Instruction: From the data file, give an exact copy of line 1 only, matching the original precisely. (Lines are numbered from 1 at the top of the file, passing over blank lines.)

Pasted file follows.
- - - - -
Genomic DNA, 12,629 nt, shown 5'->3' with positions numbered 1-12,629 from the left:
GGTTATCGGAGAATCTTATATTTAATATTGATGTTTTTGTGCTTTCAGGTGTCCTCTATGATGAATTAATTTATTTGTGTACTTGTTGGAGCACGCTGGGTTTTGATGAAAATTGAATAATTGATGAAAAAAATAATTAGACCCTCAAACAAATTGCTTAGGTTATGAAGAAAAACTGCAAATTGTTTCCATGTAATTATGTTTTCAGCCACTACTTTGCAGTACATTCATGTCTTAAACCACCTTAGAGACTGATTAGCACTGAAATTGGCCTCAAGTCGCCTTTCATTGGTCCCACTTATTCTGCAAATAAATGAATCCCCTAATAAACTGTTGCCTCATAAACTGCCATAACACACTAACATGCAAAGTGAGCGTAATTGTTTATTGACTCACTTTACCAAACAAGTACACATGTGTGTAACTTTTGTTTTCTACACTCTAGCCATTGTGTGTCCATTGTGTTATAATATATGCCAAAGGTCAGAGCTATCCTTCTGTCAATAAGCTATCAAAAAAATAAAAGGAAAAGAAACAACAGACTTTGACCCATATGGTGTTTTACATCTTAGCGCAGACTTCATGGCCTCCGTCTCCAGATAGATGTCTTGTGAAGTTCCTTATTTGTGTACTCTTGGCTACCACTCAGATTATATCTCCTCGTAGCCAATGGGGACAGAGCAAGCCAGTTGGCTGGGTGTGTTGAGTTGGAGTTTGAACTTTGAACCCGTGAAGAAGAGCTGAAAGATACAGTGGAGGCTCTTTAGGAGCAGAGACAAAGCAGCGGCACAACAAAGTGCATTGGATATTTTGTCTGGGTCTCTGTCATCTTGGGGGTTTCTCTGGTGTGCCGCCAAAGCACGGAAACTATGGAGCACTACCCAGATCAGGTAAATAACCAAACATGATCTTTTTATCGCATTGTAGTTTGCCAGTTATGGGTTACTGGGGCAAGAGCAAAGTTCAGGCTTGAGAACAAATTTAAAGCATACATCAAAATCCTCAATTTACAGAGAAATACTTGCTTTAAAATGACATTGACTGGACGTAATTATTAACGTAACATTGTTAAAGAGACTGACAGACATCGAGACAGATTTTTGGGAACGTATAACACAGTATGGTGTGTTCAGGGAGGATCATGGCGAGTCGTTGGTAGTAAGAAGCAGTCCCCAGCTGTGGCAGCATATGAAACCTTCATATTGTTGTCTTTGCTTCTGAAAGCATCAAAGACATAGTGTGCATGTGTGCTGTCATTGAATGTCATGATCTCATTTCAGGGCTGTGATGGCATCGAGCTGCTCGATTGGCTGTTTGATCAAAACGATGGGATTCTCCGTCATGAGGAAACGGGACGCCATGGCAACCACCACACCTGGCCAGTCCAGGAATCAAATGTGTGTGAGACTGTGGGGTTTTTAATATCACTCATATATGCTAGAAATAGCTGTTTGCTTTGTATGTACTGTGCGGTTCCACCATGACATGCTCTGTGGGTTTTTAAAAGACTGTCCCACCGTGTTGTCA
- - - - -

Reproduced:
Genomic DNA, 12,629 nt, shown 5'->3' with positions numbered 1-12,629 from the left: